Playing poorly in the early part of Syracuse’s schedule could come back to help the Orange.
No. 4 Syracuse (16-0, 3-0 Big East) will travel to Madison Square Garden to play the resurgent St. John’s (10-4, 3-1) Red Storm on Wednesday. Although St. John’s is coming off a 76-61 loss to Notre Dame on Saturday, the Red Storm is off to its best start in 11 years in Big East play.
“They’ve got veteran guys,” Syracuse coach Jim Boeheim said. “They’ve all gotten better like you expect seniors to do.”
St. John’s head coach Steve Lavin boasts a senior-laden team, with nine players in their finals years of eligibility. Among them is guard Dwight Harden, who leads St. John’s in scoring with more than 16 points a game.
Although the Orange has won nine of the last 10 matchups, including a 85-66 win against the Red Storm on March 2 of last year, the level of St. John’s experience should make this year’s contest a closer game.
“When you come into someone’s house and you’re ranked, they’re going to give you their best shot,” forward Rick Jackson said.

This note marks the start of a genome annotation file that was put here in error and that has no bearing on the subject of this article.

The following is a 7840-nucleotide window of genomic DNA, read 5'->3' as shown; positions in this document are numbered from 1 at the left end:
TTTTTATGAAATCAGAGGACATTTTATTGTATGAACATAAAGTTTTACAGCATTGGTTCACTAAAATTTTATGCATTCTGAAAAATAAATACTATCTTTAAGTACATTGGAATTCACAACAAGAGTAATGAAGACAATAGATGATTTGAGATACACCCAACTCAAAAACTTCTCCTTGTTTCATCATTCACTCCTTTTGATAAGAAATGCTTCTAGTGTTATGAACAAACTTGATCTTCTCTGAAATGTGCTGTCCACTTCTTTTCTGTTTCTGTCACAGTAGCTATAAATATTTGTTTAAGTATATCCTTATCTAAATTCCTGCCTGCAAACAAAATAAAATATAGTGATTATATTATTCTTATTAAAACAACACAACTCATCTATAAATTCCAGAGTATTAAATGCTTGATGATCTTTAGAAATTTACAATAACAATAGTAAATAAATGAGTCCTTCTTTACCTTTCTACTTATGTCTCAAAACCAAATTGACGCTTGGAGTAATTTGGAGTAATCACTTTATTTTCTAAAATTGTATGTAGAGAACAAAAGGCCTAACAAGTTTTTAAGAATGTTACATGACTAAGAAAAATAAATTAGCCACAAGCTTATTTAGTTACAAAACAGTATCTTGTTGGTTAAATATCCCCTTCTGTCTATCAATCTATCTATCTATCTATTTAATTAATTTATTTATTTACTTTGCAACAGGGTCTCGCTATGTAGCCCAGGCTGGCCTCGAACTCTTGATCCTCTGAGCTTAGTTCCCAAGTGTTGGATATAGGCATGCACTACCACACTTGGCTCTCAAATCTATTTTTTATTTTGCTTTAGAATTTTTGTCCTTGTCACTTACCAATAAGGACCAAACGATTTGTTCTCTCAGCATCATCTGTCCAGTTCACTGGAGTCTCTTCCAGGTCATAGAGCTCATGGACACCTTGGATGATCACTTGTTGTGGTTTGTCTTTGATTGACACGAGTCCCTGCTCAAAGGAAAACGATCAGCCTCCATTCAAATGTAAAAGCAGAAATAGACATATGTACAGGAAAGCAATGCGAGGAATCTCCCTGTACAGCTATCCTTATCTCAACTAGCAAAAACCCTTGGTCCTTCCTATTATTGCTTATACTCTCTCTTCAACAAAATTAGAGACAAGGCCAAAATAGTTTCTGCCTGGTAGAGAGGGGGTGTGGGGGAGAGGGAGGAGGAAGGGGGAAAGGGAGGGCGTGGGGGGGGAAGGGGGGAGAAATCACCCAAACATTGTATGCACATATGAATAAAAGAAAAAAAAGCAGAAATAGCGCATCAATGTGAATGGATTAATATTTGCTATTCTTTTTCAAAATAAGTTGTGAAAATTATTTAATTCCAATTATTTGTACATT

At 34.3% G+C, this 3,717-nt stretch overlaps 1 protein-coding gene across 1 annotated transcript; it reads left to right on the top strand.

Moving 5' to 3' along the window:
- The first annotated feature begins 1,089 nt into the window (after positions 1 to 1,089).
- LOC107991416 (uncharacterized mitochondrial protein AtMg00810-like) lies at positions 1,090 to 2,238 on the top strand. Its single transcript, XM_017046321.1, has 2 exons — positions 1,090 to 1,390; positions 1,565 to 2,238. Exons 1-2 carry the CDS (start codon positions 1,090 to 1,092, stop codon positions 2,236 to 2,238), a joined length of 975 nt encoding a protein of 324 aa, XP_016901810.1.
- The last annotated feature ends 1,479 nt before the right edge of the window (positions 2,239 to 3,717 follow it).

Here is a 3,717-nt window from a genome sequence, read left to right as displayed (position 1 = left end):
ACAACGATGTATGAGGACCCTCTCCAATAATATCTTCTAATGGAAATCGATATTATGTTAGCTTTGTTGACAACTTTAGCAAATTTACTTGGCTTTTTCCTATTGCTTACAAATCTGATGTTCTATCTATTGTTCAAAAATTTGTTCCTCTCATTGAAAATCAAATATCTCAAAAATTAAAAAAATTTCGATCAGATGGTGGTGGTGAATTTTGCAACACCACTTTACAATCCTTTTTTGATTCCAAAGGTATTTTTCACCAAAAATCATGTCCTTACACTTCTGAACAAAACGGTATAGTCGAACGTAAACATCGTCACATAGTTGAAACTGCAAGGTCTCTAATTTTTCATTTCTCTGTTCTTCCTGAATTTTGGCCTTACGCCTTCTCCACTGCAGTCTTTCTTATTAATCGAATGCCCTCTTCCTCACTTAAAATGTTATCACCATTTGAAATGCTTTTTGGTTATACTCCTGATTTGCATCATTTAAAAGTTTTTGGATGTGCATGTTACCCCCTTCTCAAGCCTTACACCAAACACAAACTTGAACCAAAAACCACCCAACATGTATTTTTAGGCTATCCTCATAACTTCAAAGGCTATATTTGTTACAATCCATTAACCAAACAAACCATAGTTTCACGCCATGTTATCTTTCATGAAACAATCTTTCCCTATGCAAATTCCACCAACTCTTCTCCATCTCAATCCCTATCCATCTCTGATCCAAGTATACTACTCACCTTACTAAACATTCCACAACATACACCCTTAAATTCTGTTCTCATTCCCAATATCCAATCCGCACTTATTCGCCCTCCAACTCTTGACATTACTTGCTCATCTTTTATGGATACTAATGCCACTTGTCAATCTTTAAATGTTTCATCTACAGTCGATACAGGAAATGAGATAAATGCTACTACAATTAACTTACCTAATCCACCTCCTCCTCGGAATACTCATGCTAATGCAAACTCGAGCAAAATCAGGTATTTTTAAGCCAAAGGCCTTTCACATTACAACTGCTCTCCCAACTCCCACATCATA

Fortunately for Syracuse, the team has had a lot of experience in close games this season. In its non-conference schedule, SU played in five games decided by 10 points or less, most notably in a 63-60 win over William & Mary on Nov. 21.
“The first couple games, we closed the games out,” guard Brandon Triche said. “That’s what made us really comfortable in situations like this.”
That was evident in Syracuse’s most recent 61-56 escape in its Big East road opener against Seton Hall.
Syracuse played one of its worst offensive games of the season, scoring just 20 points in the first half. The Orange shot just 42 percent for the game, and committed 15 turnovers.
“For whatever reason, we lost our offensive rhythm,” Boeheim said. “Tonight, we were really bad. Our offense was just terrible.”
Some of it was attributed to the week in between games. Before the Seton Hall game, the Orange hadn’t played since Jan. 1 in a 70-58 win over Notre Dame.
“When you have the last couple of days off, you figured you’d come out slow,” Jackson said. “But I didn’t think we’ve come out that slow.”
Regardless, Syracuse made plays and baskets when it needed to. That has allowed the Orange to get off to its best start since the 1999-2000 season, when it won its first 19 games.
“Earlier in the year we had a couple of games like this, and down the stretch we made plays,” Boeheim said. “We have been in those situations. Certainly, we made a couple plays when we had to and that’s going to help us.”
Wesley Cheng is the Editor in Chief for The Juice Online.
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